Failure in long-running talks to reunify divided Cyprus would saddle both sides with a massive wave of property claims that could run into “tens of billions of euros,” the United Nations envoy overseeing the negotiations has said.
The continued stalemate would spur compensation litigation for property lost since the island’s ethnic division in 1974, when Turkey intervened after a coup by supporters of union with Greece, Alexander Downer told The Associated Press in an interview on Thursday. Downer said he hoped to wrap up negotiations by the end of the year, adding that the rival parties’ positions are “not irreconcilable.”
The 1974 intervention that split the island along ethnic lines displaced some 170,000 Greek Cypriots and about 40,000 Turkish Cypriots. Around 80 percent of private property in the Turkish Cypriot north is owned by Greek Cypriots. Turkish Cypriots, meanwhile, own 15 percent of private property in the internationally recognized Greek Cypriot south.
“To resolve all of this will cost tens of billions of euros eventually, and they will be bills that will fall on Turkey and the Greek Cypriots,” said Downer. “They will be shelling out tens of billions of euros if you make any half-reasonable assessment of the value of these properties.”
Reunification talks between Greek Cypriot leader Dimitris Christofias and Turkish Cypriot leader Derviş Eroğlu are now in their third year with only limited progress to show, and faith in a successful outcome has sharply waned on both sides.
Disillusionment has led around 1,000 Greek Cypriots to apply to the Turkish Cypriot Immovable Property Commission, a body set up five years ago to adjudicate property claims through a mixture of restitution, compensation and exchange. Only 161 claims have been settled so far, with 65.5 million euros ($92.5 million) paid out.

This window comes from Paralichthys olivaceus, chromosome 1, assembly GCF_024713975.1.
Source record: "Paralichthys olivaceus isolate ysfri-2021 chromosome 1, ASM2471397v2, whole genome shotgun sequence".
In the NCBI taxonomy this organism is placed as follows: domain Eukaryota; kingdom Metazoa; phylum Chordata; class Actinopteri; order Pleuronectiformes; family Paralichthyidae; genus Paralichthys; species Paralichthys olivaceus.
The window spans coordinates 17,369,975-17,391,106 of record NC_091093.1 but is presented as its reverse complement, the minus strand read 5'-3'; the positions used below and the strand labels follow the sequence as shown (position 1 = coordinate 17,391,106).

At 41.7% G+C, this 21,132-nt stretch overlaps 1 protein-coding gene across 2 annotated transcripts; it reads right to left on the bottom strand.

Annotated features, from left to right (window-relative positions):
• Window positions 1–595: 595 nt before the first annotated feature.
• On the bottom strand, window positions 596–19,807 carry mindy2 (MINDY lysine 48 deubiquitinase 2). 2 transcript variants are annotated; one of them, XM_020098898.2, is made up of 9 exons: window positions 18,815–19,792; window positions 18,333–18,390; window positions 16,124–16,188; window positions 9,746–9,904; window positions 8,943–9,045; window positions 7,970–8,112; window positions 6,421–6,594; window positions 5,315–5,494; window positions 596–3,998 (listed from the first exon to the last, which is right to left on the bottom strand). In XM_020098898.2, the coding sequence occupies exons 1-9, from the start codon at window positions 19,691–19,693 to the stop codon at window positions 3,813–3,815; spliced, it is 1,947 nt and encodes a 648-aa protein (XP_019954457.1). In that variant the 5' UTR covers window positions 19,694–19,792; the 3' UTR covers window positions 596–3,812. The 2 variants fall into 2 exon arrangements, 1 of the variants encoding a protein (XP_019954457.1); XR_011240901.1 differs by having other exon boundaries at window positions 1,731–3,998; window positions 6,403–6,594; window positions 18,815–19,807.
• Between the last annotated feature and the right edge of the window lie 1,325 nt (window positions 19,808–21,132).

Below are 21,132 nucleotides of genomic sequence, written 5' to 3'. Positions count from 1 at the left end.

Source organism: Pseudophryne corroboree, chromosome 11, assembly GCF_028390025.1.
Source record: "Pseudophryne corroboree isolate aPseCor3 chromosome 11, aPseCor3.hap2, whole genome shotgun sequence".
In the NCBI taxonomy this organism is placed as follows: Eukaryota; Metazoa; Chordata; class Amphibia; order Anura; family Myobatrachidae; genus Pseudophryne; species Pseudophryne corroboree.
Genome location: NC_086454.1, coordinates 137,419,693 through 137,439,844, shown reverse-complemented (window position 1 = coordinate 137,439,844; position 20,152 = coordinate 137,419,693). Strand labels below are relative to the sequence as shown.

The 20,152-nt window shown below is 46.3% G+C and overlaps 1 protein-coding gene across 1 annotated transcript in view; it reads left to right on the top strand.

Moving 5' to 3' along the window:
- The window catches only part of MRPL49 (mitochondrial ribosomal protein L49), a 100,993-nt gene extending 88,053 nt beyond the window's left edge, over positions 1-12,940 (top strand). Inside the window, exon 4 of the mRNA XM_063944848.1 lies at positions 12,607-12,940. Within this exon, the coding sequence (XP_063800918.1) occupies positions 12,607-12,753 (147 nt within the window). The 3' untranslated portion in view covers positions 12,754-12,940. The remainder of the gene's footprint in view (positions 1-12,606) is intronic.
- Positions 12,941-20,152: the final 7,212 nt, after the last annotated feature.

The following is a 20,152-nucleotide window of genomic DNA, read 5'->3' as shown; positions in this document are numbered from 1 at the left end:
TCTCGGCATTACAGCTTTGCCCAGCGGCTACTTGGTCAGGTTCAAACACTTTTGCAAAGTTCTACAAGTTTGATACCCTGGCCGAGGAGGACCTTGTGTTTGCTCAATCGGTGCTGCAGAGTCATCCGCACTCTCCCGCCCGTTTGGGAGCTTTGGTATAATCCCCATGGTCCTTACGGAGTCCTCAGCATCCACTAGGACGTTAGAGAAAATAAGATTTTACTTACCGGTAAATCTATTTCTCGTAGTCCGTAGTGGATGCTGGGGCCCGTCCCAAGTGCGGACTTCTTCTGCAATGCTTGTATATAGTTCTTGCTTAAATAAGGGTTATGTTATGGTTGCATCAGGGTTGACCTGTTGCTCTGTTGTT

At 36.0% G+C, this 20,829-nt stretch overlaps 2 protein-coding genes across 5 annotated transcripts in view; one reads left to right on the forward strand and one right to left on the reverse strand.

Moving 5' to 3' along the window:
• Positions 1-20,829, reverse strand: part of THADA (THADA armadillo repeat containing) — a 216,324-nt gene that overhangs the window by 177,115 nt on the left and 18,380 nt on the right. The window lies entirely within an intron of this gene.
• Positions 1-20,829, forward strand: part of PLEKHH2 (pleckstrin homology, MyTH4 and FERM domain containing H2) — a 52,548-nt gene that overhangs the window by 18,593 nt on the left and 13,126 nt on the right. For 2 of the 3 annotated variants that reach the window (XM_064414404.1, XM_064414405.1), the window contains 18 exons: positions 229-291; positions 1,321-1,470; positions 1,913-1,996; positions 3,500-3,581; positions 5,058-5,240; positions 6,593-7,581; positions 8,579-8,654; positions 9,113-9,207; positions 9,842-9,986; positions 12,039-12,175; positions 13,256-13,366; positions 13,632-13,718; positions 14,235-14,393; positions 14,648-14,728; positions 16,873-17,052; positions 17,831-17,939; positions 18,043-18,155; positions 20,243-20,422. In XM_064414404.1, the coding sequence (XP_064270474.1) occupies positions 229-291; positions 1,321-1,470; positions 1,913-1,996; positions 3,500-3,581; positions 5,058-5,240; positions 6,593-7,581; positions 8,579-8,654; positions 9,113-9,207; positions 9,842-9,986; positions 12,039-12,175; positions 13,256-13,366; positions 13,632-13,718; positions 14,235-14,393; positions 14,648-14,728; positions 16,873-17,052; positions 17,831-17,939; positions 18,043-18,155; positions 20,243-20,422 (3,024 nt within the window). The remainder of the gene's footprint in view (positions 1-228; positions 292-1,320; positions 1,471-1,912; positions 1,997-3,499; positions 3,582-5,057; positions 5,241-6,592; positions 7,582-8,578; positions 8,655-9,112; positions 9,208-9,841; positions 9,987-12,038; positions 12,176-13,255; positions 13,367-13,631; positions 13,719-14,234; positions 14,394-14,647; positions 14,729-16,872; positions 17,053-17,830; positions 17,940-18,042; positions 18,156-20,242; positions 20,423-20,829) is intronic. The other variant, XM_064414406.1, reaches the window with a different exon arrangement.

Downer said market confidence in Greek Cyprus would be shaken if the talks collapse, while foreign investment in the island’s rebounding economy would suffer. International frustration at failure after a “massive investment” in yet another round of talks would bring its own political costs, he said. “If people want to just bury their head in the sand and say, ‘It’s just a threat, nothing will ever happen,’ well, they’re wrong.”
Downer was critical of recent dour assessments of the talks from both sides, insisting that a deal to forge a federation composed of Turkish Cypriot and Greek Cypriot constituent states was within reach. “There’s no reason why they can’t solve all these problems, their positions are not irreconcilable,” said Downer. “But I think it is very important to work at it, not to be making forecasts of doom, but to be demonstrating determination to succeed.”
Downer said significant progress has been made on how the two communities will share power under a federal roof, as well as on economic and EU matters. But much work remains on issues including the territorial boundaries of the constituent states and on property which he said was “without any doubt the most difficult issue.”
“If you want to reunify Cyprus, the only way you can do that is through a federation. That is the only way, there isn’t any other way,” Downer said.
The UN envoy said he expects negotiations to slow down in the run up to Greek Cypriot and Turkish parliamentary elections in May and June respectively, but expects things to pick up quickly after that. Although there are no deadlines in the open-ended process, Downer said the aim is to wrap up negotiations by the end of the year, adding that the two sides “don’t have the luxury of time.”